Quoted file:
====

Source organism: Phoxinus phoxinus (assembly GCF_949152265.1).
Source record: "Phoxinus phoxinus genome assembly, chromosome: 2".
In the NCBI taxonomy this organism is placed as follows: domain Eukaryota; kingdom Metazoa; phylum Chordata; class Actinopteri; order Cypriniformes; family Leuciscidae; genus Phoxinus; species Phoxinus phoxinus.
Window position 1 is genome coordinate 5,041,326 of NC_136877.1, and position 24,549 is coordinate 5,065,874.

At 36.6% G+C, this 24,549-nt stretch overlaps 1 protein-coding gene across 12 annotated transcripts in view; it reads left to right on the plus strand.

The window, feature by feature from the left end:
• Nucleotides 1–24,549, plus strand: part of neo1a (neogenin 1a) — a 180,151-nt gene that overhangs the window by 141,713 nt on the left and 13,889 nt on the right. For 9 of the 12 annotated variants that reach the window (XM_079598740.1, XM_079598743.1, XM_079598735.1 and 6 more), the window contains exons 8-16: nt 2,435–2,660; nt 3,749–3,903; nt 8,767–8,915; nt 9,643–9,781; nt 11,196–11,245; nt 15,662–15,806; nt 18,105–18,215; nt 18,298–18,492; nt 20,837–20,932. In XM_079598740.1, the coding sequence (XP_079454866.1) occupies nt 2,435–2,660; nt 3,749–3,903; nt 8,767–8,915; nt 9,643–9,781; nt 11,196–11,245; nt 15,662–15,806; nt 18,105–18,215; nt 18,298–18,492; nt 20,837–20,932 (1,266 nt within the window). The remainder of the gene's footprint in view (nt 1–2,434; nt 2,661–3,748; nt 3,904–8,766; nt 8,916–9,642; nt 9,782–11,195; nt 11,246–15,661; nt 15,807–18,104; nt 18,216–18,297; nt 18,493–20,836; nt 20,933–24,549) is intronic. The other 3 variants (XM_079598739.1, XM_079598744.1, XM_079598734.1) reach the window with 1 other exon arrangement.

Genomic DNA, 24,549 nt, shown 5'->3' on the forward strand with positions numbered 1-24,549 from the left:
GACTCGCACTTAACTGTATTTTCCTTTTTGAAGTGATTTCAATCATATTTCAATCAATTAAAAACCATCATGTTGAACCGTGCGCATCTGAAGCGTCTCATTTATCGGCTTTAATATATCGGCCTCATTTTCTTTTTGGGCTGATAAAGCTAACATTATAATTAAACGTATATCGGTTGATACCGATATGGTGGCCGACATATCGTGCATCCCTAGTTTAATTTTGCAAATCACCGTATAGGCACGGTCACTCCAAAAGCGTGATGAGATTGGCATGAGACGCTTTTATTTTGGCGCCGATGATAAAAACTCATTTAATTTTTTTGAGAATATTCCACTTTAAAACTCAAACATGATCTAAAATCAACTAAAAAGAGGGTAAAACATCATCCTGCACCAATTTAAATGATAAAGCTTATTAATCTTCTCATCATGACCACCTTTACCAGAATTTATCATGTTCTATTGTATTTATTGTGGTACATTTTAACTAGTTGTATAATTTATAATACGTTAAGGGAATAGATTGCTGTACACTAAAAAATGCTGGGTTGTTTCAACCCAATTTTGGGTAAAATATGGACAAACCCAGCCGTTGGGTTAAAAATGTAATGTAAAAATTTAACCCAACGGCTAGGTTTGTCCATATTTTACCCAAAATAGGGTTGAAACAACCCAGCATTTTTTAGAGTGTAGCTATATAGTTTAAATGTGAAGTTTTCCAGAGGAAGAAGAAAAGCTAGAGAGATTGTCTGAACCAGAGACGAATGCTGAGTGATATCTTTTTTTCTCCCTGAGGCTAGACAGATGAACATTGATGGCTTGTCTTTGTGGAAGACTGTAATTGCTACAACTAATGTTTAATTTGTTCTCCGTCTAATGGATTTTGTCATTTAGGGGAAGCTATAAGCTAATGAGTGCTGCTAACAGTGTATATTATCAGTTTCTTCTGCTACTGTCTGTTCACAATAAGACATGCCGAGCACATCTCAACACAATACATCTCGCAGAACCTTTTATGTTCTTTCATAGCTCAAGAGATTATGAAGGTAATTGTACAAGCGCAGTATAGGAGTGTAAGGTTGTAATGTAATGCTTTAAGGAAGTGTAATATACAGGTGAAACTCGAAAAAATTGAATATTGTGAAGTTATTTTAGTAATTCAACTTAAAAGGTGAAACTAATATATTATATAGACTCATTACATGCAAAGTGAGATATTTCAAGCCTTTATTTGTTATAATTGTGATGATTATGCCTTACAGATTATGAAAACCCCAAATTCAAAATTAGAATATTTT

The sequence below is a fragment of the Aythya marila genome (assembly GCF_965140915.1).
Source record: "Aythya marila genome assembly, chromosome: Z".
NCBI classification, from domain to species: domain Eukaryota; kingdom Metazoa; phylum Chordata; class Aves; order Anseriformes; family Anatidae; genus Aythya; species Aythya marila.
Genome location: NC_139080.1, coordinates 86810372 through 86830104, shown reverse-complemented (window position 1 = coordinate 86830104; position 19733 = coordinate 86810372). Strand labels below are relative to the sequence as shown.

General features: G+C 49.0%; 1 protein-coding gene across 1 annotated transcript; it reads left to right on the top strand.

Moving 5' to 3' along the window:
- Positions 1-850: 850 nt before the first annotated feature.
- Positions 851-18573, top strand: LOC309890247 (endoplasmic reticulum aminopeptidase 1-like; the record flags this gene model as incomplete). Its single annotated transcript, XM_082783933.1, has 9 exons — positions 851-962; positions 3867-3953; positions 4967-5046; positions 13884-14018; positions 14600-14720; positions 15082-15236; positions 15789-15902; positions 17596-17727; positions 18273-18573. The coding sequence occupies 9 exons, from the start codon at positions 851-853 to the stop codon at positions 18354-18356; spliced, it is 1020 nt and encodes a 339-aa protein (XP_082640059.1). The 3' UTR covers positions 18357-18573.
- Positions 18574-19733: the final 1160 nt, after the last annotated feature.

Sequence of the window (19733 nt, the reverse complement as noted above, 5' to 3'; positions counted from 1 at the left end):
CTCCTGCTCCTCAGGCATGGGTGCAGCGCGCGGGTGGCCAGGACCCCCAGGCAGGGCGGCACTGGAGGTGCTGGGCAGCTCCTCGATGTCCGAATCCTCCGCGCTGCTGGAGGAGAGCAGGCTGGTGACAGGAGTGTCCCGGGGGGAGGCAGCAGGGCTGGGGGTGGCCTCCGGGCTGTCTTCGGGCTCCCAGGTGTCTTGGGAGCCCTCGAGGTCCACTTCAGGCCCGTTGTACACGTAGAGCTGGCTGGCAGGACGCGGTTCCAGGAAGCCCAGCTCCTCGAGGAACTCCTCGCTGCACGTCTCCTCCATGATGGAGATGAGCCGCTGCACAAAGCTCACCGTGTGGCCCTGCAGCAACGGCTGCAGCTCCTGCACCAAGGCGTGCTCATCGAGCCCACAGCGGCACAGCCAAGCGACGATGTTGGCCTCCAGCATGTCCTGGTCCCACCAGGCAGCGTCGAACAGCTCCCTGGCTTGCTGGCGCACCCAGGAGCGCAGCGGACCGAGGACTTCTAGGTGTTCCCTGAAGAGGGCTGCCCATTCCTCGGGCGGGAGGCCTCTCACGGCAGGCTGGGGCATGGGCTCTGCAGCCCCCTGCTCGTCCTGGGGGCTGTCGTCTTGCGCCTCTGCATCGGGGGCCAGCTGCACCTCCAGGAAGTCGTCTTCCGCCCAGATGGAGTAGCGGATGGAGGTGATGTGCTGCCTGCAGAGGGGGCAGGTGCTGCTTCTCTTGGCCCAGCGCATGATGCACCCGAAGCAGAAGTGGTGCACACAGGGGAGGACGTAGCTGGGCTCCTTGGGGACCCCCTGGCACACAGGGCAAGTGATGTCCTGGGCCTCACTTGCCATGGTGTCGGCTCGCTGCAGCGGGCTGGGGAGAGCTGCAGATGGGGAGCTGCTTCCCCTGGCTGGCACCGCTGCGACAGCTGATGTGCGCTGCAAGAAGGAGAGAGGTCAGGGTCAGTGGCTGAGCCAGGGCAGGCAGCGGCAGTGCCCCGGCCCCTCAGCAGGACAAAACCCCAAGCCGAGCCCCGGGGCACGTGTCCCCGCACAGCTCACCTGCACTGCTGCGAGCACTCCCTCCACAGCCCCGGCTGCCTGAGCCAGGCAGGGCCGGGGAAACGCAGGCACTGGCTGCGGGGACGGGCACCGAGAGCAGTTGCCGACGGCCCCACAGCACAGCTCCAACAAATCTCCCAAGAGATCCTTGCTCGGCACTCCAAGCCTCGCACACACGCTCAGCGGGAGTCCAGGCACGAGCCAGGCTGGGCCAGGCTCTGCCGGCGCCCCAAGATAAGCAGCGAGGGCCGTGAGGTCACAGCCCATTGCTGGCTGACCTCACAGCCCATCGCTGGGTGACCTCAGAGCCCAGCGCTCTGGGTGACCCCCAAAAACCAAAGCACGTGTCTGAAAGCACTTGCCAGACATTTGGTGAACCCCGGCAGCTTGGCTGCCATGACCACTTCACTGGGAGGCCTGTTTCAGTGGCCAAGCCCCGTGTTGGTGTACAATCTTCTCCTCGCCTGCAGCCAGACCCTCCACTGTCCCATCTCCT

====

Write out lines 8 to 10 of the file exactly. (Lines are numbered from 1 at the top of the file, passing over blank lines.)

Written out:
Genomic DNA, 24,549 nt, shown 5'->3' on the forward strand with positions numbered 1-24,549 from the left:
GACTCGCACTTAACTGTATTTTCCTTTTTGAAGTGATTTCAATCATATTTCAATCAATTAAAAACCATCATGTTGAACCGTGCGCATCTGAAGCGTCTCATTTATCGGCTTTAATATATCGGCCTCATTTTCTTTTTGGGCTGATAAAGCTAACATTATAATTAAACGTATATCGGTTGATACCGATATGGTGGCCGACATATCGTGCATCCCTAGTTTAATTTTGCAAATCACCGTATAGGCACGGTCACTCCAAAAGCGTGATGAGATTGGCATGAGACGCTTTTATTTTGGCGCCGATGATAAAAACTCATTTAATTTTTTTGAGAATATTCCACTTTAAAACTCAAACATGATCTAAAATCAACTAAAAAGAGGGTAAAACATCATCCTGCACCAATTTAAATGATAAAGCTTATTAATCTTCTCATCATGACCACCTTTACCAGAATTTATCATGTTCTATTGTATTTATTGTGGTACATTTTAACTAGTTGTATAATTTATAATACGTTAAGGGAATAGATTGCTGTACACTAAAAAATGCTGGGTTGTTTCAACCCAATTTTGGGTAAAATATGGACAAACCCAGCCGTTGGGTTAAAAATGTAATGTAAAAATTTAACCCAACGGCTAGGTTTGTCCATATTTTACCCAAAATAGGGTTGAAACAACCCAGCATTTTTTAGAGTGTAGCTATATAGTTTAAATGTGAAGTTTTCCAGAGGAAGAAGAAAAGCTAGAGAGATTGTCTGAACCAGAGACGAATGCTGAGTGATATCTTTTTTTCTCCCTGAGGCTAGACAGATGAACATTGATGGCTTGTCTTTGTGGAAGACTGTAATTGCTACAACTAATGTTTAATTTGTTCTCCGTCTAATGGATTTTGTCATTTAGGGGAAGCTATAAGCTAATGAGTGCTGCTAACAGTGTATATTATCAGTTTCTTCTGCTACTGTCTGTTCACAATAAGACATGCCGAGCACATCTCAACACAATACATCTCGCAGAACCTTTTATGTTCTTTCATAGCTCAAGAGATTATGAAGGTAATTGTACAAGCGCAGTATAGGAGTGTAAGGTTGTAATGTAATGCTTTAAGGAAGTGTAATATACAGGTGAAACTCGAAAAAATTGAATATTGTGAAGTTATTTTAGTAATTCAACTTAAAAGGTGAAACTAATATATTATATAGACTCATTACATGCAAAGTGAGATATTTCAAGCCTTTATTTGTTATAATTGTGATGATTATGCCTTACAGATTATGAAAACCCCAAATTCAAAATTAGAATATTTT

The sequence below is a fragment of the Aythya marila genome (assembly GCF_965140915.1).